Glaistigs, &c.

[Newspaper Research Contents]


   ARCHIBALD MACDONALD, commonly known by the above patronymic, was perhaps the most perfect master of his hazardous profession [cattle-lifter] of any who ever practised it Archibald was by birth a gentleman, and proprietor of a small estate in Argyleshire, which he, however, lost early in life…  

   Availing himself of the credulity of his countrymen, he pretended to hold frequent intercourse with a spirit or genie, still much distinguished in the West Highlands under the appellation of Glastig. This he turned to excellent account, as the storied which his partisans fabricated of the command he had over the Glastig, and the connection between them, terrified the people so much that few could be prevailed upon to watch their cattle at night, and they thus fell an easy prey to this artful rogue. 

   Archibald’s father having died early, his mother afterwards married a second husband, who resided in a neighbouring island. When she died her son was out of favour with his stepfather, and he was refused the privilege of having the disposal of his mother’s remains, nor did he think it prudent to appear openly at her funeral. He, however, obtained accurate information of the place where her corpse was lying. In a dark night he made an opening in the thatched roof of the earthen hut, and the wakers being occupied in the feats of athletic exercise usually practised on these occasions, the body being excluded from their sight by a screen which hung across the house, Archibald carried it off to his boat like another Æneas. he also got possession of the stock of whisky intended for the occasion, as it lay in the same place – thus discharging the last duties of a pious son with little expense to himself. 


– Nairnshire Telegraph and General Advertiser for the Northern Counties, 20th March, 1867, p.4.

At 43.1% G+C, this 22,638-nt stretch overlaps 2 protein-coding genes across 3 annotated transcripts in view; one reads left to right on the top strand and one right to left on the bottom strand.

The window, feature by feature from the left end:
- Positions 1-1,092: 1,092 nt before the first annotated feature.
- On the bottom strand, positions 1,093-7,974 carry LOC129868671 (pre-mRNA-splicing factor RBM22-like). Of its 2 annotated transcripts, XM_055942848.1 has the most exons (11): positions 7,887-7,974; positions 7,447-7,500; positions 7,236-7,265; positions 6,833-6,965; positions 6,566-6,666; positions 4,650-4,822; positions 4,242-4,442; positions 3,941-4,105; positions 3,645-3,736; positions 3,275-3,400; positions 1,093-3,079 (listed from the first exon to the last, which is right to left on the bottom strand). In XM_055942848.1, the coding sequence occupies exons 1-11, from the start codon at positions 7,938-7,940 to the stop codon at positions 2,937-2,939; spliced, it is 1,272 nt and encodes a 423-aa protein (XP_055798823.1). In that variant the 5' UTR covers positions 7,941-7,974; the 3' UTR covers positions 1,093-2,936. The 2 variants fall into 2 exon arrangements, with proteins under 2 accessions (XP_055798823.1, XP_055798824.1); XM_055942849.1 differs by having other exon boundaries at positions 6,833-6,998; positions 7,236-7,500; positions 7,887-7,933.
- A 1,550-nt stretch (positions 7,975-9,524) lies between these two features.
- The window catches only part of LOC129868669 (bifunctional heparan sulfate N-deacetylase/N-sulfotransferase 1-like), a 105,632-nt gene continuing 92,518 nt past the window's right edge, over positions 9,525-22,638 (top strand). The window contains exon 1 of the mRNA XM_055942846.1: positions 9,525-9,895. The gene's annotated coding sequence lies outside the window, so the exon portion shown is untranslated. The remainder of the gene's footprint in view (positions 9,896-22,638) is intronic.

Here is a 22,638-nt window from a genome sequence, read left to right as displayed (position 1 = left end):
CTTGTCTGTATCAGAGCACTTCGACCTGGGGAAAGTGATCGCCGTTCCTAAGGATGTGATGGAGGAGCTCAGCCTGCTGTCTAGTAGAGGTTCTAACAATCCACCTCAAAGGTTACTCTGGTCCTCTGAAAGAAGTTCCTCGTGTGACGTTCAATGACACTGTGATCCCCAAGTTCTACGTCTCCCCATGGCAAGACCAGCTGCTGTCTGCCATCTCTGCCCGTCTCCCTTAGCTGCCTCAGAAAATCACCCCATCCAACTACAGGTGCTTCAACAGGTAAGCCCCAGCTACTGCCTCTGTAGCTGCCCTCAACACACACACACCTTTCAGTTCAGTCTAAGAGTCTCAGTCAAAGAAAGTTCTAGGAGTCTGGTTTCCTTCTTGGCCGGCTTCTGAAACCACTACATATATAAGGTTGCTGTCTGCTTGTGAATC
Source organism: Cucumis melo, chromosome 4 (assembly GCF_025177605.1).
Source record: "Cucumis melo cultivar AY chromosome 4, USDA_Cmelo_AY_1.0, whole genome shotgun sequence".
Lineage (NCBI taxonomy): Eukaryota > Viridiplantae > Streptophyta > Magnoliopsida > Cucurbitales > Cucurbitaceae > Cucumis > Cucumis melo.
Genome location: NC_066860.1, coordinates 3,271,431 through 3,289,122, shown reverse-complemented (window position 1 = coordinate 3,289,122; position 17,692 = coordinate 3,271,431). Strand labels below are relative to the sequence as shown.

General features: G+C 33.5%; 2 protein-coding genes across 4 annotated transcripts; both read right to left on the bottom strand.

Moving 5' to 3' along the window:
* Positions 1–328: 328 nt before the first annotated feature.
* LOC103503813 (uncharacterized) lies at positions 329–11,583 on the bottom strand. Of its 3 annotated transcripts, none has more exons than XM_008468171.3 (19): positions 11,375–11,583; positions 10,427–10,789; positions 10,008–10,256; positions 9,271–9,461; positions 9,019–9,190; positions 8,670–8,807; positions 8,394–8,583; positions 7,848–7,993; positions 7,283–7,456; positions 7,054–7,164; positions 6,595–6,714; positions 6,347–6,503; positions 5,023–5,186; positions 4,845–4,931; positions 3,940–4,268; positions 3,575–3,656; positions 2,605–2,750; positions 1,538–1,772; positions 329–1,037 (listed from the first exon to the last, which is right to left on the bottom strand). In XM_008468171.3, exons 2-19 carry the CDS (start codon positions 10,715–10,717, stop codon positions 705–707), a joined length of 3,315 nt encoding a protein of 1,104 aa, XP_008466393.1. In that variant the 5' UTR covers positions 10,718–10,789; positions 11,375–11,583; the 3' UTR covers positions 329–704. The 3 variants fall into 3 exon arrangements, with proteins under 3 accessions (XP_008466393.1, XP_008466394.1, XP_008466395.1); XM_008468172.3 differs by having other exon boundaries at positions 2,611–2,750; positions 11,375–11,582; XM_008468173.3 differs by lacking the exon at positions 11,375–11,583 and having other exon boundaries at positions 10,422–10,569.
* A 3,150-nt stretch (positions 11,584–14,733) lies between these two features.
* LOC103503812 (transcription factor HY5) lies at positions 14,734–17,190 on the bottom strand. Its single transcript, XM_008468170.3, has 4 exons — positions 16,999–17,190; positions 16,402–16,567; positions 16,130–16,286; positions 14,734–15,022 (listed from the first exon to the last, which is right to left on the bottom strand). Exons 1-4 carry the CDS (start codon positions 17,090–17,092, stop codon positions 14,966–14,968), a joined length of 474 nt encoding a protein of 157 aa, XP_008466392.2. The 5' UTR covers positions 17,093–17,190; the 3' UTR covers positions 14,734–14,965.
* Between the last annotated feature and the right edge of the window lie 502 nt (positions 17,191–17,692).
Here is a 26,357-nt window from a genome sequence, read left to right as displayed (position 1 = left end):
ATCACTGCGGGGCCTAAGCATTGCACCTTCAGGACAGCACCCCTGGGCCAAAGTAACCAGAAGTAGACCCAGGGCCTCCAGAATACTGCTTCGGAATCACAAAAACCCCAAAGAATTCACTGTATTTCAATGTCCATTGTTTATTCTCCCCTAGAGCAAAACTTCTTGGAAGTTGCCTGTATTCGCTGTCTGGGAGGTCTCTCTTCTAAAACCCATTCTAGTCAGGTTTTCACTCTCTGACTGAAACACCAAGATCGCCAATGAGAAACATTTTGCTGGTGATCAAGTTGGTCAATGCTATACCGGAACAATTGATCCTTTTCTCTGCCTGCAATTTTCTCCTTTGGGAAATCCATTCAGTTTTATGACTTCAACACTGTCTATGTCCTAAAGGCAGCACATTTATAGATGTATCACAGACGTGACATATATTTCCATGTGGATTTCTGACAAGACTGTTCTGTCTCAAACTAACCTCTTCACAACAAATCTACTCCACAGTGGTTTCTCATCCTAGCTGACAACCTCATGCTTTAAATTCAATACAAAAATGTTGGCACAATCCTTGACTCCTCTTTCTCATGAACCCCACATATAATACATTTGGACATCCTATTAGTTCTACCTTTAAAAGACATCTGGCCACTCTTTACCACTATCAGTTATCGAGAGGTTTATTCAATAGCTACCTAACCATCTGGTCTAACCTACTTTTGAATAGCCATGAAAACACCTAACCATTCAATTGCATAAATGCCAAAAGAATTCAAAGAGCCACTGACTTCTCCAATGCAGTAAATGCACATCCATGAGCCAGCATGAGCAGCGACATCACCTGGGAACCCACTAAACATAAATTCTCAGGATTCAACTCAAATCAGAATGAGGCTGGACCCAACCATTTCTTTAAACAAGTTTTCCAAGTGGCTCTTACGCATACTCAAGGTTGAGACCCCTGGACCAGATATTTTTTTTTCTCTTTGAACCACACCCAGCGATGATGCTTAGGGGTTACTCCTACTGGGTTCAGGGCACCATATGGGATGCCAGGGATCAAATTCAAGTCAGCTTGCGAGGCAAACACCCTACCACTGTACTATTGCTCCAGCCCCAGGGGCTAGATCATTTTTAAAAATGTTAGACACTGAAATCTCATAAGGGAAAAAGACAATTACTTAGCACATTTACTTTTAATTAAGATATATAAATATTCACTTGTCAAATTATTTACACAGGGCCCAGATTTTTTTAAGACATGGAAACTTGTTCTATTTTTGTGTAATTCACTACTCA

… The following poem, or fragment, rather, of a poem, as it appears to us, was repeated to us a few months ago as Captain Campbell’s composition, but it is manifestly of a date long anterior to Para’ Mòr’s time, or even that of his father or grandfather before him. Such a poem was likely to be a favourite with so famous a hunter as he was, and hearing him often repeat it, and it being well known that he could, and frequently did, compose some excellent poetry himself, it was the most natural thing in the world that the people if Appin and Lochaber should attribute to him the authorship of this piece also. The truth is, that the fragment given below, which was taken down from the recitation of the late John Macgregor, Corran, a fine old Highlander only recently deceased, bears the clearest internal evidence of being at least several centuries old. It must have been composed, if not before the invention of gunpowder, at least before the time when guns and gunpowder came into general use in the Highlands, for the hunter-bard mentions the bow and arrows, with the indispensable hunting spear, as his only weapons of the chase. This, of itself, would seem to throw back the poem to a date at least three hundred years before Captain Campbell’s time, while many of the words used being long since obsolete, and the archaic turn of phrase in more than one verse, point very unmistakeably, we think, to an equally remote period. The reader, however, shall judge for himself. The “argument” of the poem, as we interpret it, may be stated thus. –